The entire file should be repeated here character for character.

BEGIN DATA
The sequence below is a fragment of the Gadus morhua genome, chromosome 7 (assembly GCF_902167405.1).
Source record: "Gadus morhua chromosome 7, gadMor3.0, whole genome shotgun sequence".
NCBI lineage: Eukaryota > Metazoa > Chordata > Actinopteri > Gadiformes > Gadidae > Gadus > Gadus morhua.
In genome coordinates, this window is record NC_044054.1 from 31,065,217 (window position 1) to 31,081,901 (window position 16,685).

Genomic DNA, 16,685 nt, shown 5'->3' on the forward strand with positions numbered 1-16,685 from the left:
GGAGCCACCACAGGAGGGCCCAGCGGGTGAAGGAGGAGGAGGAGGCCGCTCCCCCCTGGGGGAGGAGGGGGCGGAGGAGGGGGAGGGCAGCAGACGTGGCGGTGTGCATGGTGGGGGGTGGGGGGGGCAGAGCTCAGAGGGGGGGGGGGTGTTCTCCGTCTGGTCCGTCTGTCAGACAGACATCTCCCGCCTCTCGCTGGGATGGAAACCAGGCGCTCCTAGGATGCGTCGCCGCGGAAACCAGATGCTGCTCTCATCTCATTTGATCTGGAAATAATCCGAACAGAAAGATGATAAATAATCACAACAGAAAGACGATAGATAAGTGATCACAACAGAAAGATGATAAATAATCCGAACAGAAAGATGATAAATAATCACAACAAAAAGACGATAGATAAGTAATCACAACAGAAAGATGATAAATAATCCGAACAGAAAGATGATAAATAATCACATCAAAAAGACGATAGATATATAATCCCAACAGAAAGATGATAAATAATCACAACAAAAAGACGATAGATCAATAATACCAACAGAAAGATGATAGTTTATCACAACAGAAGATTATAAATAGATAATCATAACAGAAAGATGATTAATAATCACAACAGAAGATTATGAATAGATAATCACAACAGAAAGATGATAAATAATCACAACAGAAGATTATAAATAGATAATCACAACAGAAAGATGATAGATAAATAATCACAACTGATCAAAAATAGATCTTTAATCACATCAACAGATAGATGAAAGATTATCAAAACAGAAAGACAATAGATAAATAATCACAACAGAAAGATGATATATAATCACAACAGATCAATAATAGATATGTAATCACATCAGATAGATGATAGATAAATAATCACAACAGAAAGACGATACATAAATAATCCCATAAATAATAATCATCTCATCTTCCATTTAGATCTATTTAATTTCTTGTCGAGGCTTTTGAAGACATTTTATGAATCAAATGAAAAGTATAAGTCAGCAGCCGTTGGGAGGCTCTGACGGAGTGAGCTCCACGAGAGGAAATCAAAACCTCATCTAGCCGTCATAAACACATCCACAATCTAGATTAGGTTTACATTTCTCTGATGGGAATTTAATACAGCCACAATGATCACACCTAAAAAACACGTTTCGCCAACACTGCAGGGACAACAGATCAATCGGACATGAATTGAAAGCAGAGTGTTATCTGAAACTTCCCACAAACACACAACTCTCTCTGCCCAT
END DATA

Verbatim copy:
The sequence below is a fragment of the Gadus morhua genome, chromosome 7 (assembly GCF_902167405.1).
Source record: "Gadus morhua chromosome 7, gadMor3.0, whole genome shotgun sequence".
NCBI lineage: Eukaryota > Metazoa > Chordata > Actinopteri > Gadiformes > Gadidae > Gadus > Gadus morhua.
In genome coordinates, this window is record NC_044054.1 from 31,065,217 (window position 1) to 31,081,901 (window position 16,685).

Genomic DNA, 16,685 nt, shown 5'->3' on the forward strand with positions numbered 1-16,685 from the left:
GGAGCCACCACAGGAGGGCCCAGCGGGTGAAGGAGGAGGAGGAGGCCGCTCCCCCCTGGGGGAGGAGGGGGCGGAGGAGGGGGAGGGCAGCAGACGTGGCGGTGTGCATGGTGGGGGGTGGGGGGGGCAGAGCTCAGAGGGGGGGGGGGTGTTCTCCGTCTGGTCCGTCTGTCAGACAGACATCTCCCGCCTCTCGCTGGGATGGAAACCAGGCGCTCCTAGGATGCGTCGCCGCGGAAACCAGATGCTGCTCTCATCTCATTTGATCTGGAAATAATCCGAACAGAAAGATGATAAATAATCACAACAGAAAGACGATAGATAAGTGATCACAACAGAAAGATGATAAATAATCCGAACAGAAAGATGATAAATAATCACAACAAAAAGACGATAGATAAGTAATCACAACAGAAAGATGATAAATAATCCGAACAGAAAGATGATAAATAATCACATCAAAAAGACGATAGATATATAATCCCAACAGAAAGATGATAAATAATCACAACAAAAAGACGATAGATCAATAATACCAACAGAAAGATGATAGTTTATCACAACAGAAGATTATAAATAGATAATCATAACAGAAAGATGATTAATAATCACAACAGAAGATTATGAATAGATAATCACAACAGAAAGATGATAAATAATCACAACAGAAGATTATAAATAGATAATCACAACAGAAAGATGATAGATAAATAATCACAACTGATCAAAAATAGATCTTTAATCACATCAACAGATAGATGAAAGATTATCAAAACAGAAAGACAATAGATAAATAATCACAACAGAAAGATGATATATAATCACAACAGATCAATAATAGATATGTAATCACATCAGATAGATGATAGATAAATAATCACAACAGAAAGACGATACATAAATAATCCCATAAATAATAATCATCTCATCTTCCATTTAGATCTATTTAATTTCTTGTCGAGGCTTTTGAAGACATTTTATGAATCAAATGAAAAGTATAAGTCAGCAGCCGTTGGGAGGCTCTGACGGAGTGAGCTCCACGAGAGGAAATCAAAACCTCATCTAGCCGTCATAAACACATCCACAATCTAGATTAGGTTTACATTTCTCTGATGGGAATTTAATACAGCCACAATGATCACACCTAAAAAACACGTTTCGCCAACACTGCAGGGACAACAGATCAATCGGACATGAATTGAAAGCAGAGTGTTATCTGAAACTTCCCACAAACACACAACTCTCTCTGCCCAT